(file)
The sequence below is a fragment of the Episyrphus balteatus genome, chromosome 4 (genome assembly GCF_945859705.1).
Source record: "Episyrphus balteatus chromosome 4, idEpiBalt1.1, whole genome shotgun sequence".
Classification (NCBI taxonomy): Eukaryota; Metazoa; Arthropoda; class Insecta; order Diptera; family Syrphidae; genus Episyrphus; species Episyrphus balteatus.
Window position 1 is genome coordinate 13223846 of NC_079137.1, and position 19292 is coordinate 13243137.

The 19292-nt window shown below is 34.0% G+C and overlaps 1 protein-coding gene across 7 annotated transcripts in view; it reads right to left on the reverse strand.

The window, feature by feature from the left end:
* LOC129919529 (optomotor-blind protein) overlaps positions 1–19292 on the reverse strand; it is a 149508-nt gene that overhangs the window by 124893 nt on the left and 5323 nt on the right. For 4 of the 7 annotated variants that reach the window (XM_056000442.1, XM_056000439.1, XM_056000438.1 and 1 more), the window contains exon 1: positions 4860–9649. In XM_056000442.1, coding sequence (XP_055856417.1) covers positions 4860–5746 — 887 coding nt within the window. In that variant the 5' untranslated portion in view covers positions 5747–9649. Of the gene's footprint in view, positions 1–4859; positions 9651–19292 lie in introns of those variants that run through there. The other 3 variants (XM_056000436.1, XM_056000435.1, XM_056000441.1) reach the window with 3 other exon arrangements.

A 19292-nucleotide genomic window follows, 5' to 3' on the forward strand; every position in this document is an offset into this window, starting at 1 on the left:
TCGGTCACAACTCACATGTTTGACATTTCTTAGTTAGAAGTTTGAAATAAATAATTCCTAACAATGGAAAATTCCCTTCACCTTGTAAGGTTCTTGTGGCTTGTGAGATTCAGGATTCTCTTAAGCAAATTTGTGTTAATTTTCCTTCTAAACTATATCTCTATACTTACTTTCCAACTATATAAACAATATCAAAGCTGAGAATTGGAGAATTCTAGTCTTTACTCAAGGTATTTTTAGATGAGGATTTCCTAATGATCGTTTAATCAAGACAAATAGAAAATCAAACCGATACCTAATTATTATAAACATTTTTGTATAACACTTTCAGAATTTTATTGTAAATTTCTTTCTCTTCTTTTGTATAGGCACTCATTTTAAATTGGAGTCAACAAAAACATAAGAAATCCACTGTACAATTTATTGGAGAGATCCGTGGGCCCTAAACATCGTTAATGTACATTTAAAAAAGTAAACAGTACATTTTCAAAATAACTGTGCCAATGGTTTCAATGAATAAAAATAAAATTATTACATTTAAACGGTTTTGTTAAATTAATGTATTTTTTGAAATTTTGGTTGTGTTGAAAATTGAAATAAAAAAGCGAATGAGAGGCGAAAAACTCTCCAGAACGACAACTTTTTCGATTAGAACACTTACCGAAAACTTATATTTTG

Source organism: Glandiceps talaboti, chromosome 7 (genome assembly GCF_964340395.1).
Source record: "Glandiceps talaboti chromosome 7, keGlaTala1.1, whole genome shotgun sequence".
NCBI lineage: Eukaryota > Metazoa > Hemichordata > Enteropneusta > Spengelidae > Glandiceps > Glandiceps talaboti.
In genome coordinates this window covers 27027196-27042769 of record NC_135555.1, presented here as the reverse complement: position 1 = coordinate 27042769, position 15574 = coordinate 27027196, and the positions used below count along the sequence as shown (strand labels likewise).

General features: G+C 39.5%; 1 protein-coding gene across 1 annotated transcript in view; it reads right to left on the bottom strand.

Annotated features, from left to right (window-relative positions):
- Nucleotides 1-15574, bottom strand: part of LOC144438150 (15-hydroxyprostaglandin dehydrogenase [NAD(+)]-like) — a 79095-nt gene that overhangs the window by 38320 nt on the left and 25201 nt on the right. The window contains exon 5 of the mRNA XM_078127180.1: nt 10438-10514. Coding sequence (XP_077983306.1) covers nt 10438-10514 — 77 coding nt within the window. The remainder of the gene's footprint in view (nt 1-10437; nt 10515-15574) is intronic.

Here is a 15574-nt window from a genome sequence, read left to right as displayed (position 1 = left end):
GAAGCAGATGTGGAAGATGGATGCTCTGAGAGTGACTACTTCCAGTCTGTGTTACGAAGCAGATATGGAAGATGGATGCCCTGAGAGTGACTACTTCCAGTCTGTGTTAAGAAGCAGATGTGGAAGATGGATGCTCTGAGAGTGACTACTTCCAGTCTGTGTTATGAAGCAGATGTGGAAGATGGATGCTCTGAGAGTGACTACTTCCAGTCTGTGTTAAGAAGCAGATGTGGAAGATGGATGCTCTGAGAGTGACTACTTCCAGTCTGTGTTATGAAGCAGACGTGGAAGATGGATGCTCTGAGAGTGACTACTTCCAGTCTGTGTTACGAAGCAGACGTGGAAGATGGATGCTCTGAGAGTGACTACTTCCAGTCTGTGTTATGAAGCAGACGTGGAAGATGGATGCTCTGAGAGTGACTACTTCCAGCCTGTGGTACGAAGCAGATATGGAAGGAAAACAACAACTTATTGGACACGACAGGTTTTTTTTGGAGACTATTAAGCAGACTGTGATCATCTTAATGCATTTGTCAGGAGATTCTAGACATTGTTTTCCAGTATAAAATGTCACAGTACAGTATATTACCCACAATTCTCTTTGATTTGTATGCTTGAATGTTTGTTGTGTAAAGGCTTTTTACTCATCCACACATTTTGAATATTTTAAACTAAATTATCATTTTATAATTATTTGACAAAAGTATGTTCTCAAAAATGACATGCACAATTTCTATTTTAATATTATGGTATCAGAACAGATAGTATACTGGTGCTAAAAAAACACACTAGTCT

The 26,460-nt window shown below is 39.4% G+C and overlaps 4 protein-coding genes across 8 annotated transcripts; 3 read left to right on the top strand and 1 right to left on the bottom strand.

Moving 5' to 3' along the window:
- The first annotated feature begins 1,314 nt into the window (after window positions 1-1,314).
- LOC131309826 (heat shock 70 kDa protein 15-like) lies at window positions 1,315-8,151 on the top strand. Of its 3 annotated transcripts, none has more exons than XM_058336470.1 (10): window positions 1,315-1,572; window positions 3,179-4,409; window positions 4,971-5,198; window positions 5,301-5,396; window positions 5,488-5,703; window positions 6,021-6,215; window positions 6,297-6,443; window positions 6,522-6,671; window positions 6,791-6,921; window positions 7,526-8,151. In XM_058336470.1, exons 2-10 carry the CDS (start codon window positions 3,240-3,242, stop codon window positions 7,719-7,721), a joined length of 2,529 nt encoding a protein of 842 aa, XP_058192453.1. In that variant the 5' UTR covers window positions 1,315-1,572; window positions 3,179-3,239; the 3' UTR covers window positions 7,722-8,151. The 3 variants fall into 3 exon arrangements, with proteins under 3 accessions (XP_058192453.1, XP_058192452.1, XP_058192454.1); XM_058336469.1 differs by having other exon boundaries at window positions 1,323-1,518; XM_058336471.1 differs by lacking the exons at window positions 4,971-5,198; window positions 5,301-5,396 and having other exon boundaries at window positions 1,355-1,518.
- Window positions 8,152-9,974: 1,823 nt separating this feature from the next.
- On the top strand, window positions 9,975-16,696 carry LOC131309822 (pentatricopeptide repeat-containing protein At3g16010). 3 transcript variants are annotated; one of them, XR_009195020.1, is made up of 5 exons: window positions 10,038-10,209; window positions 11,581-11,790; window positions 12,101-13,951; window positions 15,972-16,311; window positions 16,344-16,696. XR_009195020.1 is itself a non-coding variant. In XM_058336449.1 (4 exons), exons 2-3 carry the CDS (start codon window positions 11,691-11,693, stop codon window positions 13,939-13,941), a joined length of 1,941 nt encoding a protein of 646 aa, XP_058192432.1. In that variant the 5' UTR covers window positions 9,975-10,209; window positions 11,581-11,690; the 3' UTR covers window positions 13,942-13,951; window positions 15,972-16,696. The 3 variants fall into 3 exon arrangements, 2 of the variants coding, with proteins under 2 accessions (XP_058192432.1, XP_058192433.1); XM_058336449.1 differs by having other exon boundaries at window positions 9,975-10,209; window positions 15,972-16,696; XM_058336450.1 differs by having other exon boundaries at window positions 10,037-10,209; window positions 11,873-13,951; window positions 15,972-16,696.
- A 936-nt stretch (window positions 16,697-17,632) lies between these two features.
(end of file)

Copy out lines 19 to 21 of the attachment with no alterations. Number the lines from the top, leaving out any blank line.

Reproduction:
The 26,460-nt window shown below is 39.4% G+C and overlaps 4 protein-coding genes across 8 annotated transcripts; 3 read left to right on the top strand and 1 right to left on the bottom strand.

Moving 5' to 3' along the window:
- The first annotated feature begins 1,314 nt into the window (after window positions 1-1,314).